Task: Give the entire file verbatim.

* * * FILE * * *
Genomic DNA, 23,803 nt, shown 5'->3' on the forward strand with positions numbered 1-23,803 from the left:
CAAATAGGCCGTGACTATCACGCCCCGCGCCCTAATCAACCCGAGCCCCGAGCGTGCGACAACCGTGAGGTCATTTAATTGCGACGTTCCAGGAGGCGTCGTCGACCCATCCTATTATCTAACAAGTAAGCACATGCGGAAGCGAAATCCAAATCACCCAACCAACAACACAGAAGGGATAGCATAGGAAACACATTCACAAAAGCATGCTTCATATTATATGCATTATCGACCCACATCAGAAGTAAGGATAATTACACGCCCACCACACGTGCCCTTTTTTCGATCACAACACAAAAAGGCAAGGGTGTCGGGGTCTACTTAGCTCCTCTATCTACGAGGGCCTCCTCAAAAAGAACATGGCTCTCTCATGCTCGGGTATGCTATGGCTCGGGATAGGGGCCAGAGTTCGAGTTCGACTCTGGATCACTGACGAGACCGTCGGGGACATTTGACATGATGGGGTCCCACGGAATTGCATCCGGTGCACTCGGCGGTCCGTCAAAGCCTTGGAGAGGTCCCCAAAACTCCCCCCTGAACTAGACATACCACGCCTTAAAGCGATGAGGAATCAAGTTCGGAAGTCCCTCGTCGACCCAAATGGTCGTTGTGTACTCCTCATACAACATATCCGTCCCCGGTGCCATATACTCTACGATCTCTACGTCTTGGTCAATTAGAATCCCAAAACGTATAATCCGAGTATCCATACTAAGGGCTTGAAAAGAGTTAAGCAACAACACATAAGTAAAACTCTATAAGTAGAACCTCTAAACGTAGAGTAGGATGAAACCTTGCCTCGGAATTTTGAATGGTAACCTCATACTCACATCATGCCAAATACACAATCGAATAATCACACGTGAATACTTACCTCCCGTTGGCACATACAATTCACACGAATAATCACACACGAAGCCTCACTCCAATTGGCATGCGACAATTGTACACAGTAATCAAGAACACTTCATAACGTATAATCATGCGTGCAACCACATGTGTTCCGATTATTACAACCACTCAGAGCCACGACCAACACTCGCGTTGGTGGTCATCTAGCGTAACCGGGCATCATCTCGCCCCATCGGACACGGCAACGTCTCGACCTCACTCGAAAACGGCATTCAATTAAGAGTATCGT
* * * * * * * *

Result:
Genomic DNA, 23,803 nt, shown 5'->3' on the forward strand with positions numbered 1-23,803 from the left:
CAAATAGGCCGTGACTATCACGCCCCGCGCCCTAATCAACCCGAGCCCCGAGCGTGCGACAACCGTGAGGTCATTTAATTGCGACGTTCCAGGAGGCGTCGTCGACCCATCCTATTATCTAACAAGTAAGCACATGCGGAAGCGAAATCCAAATCACCCAACCAACAACACAGAAGGGATAGCATAGGAAACACATTCACAAAAGCATGCTTCATATTATATGCATTATCGACCCACATCAGAAGTAAGGATAATTACACGCCCACCACACGTGCCCTTTTTTCGATCACAACACAAAAAGGCAAGGGTGTCGGGGTCTACTTAGCTCCTCTATCTACGAGGGCCTCCTCAAAAAGAACATGGCTCTCTCATGCTCGGGTATGCTATGGCTCGGGATAGGGGCCAGAGTTCGAGTTCGACTCTGGATCACTGACGAGACCGTCGGGGACATTTGACATGATGGGGTCCCACGGAATTGCATCCGGTGCACTCGGCGGTCCGTCAAAGCCTTGGAGAGGTCCCCAAAACTCCCCCCTGAACTAGACATACCACGCCTTAAAGCGATGAGGAATCAAGTTCGGAAGTCCCTCGTCGACCCAAATGGTCGTTGTGTACTCCTCATACAACATATCCGTCCCCGGTGCCATATACTCTACGATCTCTACGTCTTGGTCAATTAGAATCCCAAAACGTATAATCCGAGTATCCATACTAAGGGCTTGAAAAGAGTTAAGCAACAACACATAAGTAAAACTCTATAAGTAGAACCTCTAAACGTAGAGTAGGATGAAACCTTGCCTCGGAATTTTGAATGGTAACCTCATACTCACATCATGCCAAATACACAATCGAATAATCACACGTGAATACTTACCTCCCGTTGGCACATACAATTCACACGAATAATCACACACGAAGCCTCACTCCAATTGGCATGCGACAATTGTACACAGTAATCAAGAACACTTCATAACGTATAATCATGCGTGCAACCACATGTGTTCCGATTATTACAACCACTCAGAGCCACGACCAACACTCGCGTTGGTGGTCATCTAGCGTAACCGGGCATCATCTCGCCCCATCGGACACGGCAACGTCTCGACCTCACTCGAAAACGGCATTCAATTAAGAGTATCGT